Posted by Tamara
Several industries and across the country use ATVs in their work. The vehicles are popular for outdoor work, such as landscaping, construction and forestry. The vehicles look like recreational toys, but their innocent appearance hides what can be a dangerous vehicle. The use of ATVs in industry rises every year, and unfortunately, the injuries related to ATVs rise also.
For example in 1982, 29 fatalities occurred from ATV-related accidents. In 2004, the number of fatalities spiked at 470. The figures were reported by the Consumer Product Safety Commission, which stated that the tally of ATV-related injuries reached a new high of 136,100.
Several safety procedures exist to help prevent ATV-related accidents. First, all ATV operators should be trained how to safely operate the vehicle. Second, safety gear, including helmets and seatbelts, must always be worn. Third, the operator should understand that he or she should never stand up while operating the ATV. Standing up and an ATV can cause the weight to shift, which can result in an overturned vehicle.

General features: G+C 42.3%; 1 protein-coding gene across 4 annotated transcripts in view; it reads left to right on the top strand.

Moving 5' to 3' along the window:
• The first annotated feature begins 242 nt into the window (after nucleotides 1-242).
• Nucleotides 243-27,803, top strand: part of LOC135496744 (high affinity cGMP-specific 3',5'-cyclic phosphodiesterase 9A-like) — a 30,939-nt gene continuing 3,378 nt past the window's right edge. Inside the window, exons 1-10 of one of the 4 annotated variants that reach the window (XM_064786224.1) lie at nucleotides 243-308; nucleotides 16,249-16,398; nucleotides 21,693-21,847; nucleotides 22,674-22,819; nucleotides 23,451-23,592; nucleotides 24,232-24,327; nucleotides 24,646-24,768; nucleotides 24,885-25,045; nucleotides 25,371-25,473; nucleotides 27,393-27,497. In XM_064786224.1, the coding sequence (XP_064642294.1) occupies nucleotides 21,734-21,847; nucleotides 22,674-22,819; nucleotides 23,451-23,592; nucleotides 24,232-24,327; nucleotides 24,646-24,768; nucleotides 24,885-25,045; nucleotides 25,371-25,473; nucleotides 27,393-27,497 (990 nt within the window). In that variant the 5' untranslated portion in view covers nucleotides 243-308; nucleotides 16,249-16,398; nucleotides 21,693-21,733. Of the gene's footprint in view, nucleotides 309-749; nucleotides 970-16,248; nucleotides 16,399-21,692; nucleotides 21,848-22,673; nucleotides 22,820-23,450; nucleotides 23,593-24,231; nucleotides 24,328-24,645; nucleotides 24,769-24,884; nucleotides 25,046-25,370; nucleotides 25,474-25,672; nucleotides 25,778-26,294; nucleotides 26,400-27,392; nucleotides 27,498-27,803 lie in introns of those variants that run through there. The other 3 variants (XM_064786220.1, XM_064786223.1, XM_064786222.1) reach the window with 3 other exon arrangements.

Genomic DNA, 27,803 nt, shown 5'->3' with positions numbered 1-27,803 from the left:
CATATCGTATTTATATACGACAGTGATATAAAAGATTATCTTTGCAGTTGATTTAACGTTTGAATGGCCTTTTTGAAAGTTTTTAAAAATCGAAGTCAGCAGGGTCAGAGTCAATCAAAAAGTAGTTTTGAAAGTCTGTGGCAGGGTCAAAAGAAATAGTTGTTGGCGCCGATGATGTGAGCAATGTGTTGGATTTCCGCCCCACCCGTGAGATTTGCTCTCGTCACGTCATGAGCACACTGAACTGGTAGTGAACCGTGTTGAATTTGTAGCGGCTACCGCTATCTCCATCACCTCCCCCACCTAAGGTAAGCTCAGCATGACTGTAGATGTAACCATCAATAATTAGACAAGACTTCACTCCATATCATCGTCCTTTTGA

The important point to understand about ATVs is that they are not the same as cars. Automobiles balance on four points (the tires). Even though ATVs have four tires, the rear axle is designed to pivot to increase maneuverability. This axle makes the ATV balance on three points. Though the pivoting action makes ATVs easier to maneuver, it is also makes them unstable on hills and uneven terrain, which is where ATVs are used the most.
Employers need to be trained in the ATV’s operation as well, specifically about how they are to be used and what modifications can be made. The manufacturer specifies what alterations can be made, and those guidelines must be followed. ATVs usually allow only one passenger and have limited cargo space. Increasing the cargo space or adding another person adds weight and can destabilize the ATV.
According to OSHA (Occupational Safety and Health Administration) the majority of fatalities from ATVs are due to modifications made beyond the manufacturer’s guidelines.
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